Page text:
Meanwhile, some migrants report that they have had difficulties in finding a guarantor in Baghdad, and that some residents of the capital are demanding money to act as such.

The situation has caused anger among those displaced Anbar residents waiting to cross the Bzaybiz bridge. Some have expressed dismay toward local and central governments and security authorities, as well as to tribal elders and religious scholars, whom they feel have abandoned them to the desert, Khashea said.

There have also been reports of fights breaking out on the bridge between Anbar migrants and Iraqi security personnel.

"Very important is the fact that not being allowed into their own capital city has eroded any patriotic allegiance and the feeling of nationhood and belonging as expressed by the Iraqi Constitution," Khashea added.

Deputy Governor Bkhati insisted that the displaced persons from Anbar are "Iraqis and our brothers."

"Baghdad is their capital," Bkhati said. "But we are today facing a security problem that requires scrutiny of those coming from Anbar in order to verify their credentials and their vetting by a Baghdad resident."

Meanwhile, the head of Anbar's provincial council, Sabah Karhut, called on the central government to reopen the bridge on May 22, saying that "thousands of families" were still waiting to cross it into the Iraqi capital.

And the humanitarian crisis in Anbar is set to get worse, aid agencies say.

IS militants on May 22 advanced to within 5 kilometers of the town of Khalidiya east of Ramadi and next to the Habbaniya military base where Iraqi security forces and members of the Shi'ite Popular Mobilization Units militia are gathering.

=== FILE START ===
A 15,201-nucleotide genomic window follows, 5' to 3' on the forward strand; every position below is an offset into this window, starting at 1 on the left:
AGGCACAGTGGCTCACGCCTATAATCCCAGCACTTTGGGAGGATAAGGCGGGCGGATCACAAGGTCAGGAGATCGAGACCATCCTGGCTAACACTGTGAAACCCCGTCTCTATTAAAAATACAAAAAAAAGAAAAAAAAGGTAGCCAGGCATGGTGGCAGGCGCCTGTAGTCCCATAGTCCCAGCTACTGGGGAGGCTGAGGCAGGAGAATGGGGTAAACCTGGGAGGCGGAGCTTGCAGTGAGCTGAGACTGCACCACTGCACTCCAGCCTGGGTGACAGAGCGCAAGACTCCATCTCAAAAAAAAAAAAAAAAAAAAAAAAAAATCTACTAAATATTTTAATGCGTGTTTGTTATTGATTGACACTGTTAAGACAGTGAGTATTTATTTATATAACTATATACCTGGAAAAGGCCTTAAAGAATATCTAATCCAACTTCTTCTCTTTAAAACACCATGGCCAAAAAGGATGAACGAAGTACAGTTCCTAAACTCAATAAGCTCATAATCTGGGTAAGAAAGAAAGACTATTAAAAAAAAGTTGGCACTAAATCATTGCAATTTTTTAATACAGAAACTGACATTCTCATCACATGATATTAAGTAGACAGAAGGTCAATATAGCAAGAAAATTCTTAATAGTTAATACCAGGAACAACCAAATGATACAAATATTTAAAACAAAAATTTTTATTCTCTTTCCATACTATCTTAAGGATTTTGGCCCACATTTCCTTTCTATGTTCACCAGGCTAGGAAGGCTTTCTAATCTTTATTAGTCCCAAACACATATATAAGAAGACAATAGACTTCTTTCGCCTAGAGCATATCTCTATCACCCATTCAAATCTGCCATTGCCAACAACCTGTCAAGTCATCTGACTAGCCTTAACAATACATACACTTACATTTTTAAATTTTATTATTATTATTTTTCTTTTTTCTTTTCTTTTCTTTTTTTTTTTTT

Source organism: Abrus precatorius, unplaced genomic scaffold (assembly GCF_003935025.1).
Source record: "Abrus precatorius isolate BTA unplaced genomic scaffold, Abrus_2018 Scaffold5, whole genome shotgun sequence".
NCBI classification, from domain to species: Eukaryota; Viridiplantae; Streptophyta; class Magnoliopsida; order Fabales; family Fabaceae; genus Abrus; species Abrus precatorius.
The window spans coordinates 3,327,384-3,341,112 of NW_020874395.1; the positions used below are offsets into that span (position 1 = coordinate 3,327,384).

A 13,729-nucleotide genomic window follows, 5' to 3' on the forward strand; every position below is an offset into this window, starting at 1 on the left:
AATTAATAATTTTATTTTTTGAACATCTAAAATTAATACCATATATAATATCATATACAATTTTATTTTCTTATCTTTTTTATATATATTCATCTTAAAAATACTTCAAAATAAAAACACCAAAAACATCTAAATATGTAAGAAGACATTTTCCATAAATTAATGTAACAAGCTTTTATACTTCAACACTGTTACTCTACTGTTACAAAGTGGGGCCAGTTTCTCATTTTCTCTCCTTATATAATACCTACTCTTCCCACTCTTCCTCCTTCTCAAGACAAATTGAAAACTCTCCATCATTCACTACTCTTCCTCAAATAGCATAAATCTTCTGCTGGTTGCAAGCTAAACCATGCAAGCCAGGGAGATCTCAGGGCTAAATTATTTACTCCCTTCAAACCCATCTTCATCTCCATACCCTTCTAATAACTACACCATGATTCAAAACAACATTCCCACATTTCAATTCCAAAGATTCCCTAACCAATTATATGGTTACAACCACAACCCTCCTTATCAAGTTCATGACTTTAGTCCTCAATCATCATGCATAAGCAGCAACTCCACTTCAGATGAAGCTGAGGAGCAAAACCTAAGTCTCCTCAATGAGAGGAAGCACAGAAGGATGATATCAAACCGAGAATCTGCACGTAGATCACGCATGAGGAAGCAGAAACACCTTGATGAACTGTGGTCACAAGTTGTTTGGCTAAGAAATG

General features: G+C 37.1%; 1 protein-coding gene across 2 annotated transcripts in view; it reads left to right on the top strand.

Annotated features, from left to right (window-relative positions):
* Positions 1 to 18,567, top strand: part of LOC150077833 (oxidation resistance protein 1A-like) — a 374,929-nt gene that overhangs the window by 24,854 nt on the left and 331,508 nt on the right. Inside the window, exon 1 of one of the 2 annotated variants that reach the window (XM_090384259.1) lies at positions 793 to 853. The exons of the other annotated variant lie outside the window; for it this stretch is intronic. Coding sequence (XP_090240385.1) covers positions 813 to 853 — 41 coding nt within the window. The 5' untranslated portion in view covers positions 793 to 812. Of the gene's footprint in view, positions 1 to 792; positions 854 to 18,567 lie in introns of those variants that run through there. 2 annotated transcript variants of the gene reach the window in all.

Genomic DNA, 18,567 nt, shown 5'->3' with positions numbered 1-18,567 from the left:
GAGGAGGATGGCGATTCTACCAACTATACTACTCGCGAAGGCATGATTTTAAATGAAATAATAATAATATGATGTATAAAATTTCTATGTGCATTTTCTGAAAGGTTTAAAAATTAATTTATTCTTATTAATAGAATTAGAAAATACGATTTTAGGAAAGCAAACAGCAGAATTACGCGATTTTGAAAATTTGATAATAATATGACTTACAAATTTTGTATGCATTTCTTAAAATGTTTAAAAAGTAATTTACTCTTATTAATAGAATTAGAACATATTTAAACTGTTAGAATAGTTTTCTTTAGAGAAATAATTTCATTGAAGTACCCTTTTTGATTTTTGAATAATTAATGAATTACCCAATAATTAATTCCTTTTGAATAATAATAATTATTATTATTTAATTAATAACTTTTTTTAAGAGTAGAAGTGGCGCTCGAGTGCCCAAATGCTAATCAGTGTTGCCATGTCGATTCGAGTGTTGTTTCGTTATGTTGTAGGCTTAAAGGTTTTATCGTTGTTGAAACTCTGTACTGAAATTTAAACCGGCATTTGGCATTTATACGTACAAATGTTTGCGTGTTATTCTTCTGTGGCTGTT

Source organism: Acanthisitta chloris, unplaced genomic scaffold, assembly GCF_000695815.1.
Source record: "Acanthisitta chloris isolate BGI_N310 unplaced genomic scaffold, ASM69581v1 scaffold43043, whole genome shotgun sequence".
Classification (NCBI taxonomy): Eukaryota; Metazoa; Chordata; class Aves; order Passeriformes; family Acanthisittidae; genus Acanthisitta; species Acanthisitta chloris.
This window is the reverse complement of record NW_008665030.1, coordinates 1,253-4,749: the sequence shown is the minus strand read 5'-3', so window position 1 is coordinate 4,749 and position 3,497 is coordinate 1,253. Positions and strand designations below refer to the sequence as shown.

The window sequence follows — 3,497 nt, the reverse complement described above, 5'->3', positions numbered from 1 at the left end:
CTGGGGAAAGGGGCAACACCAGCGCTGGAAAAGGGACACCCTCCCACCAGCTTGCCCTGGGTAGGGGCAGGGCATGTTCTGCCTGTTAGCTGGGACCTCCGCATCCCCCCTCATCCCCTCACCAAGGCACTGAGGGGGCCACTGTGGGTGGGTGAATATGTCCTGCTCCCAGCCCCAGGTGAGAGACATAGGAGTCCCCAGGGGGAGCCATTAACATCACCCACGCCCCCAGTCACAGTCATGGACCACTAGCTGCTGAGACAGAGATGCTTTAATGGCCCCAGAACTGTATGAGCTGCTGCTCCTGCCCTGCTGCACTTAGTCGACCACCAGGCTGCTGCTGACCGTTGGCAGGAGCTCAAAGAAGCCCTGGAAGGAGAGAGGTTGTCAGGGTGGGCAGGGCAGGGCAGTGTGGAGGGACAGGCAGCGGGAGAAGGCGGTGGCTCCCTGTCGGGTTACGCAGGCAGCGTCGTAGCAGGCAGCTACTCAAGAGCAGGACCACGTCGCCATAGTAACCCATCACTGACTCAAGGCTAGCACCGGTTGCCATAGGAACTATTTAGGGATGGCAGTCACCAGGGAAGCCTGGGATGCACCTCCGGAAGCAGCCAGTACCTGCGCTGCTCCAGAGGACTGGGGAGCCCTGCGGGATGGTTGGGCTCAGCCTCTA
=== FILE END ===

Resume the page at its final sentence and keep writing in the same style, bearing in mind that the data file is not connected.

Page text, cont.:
NRC's program director in Baghdad, Salah Noori, told RFE/RL that the aid agency is expecting a new humanitarian crisis, with some 3,000 displaced families heading to the Bzaybiz bridge from Khalidiya.

"So far, we have dozens of hundreds at the bridge, that is closed now. The vast majority of them stay in the open with very limited access to water and food," Noori said, adding that the NRC planned to send 2,000 food parcels, 2,000 hygiene kits and 4,000 water packs to aid the displaced persons on May 23.

-- Joanna Paraszczuk

About This Blog

"Under The Black Flag" provides news, opinion, and analysis about the impact of the Islamic State (IS) extremist group in Syria, Iraq, and beyond. It focuses not only on the fight against terrorist groups in the Middle East, but also on the implications for the region and the world. The blog's primary author, James Miller, closely covered the first three years of the Arab Spring, with a focus on Syria, and is now the managing editor of The Interpreter, where he covers Russia's foreign and domestic policy and the Kremlin's wars in Syria and Ukraine. Follow him on Twitter: @Millermena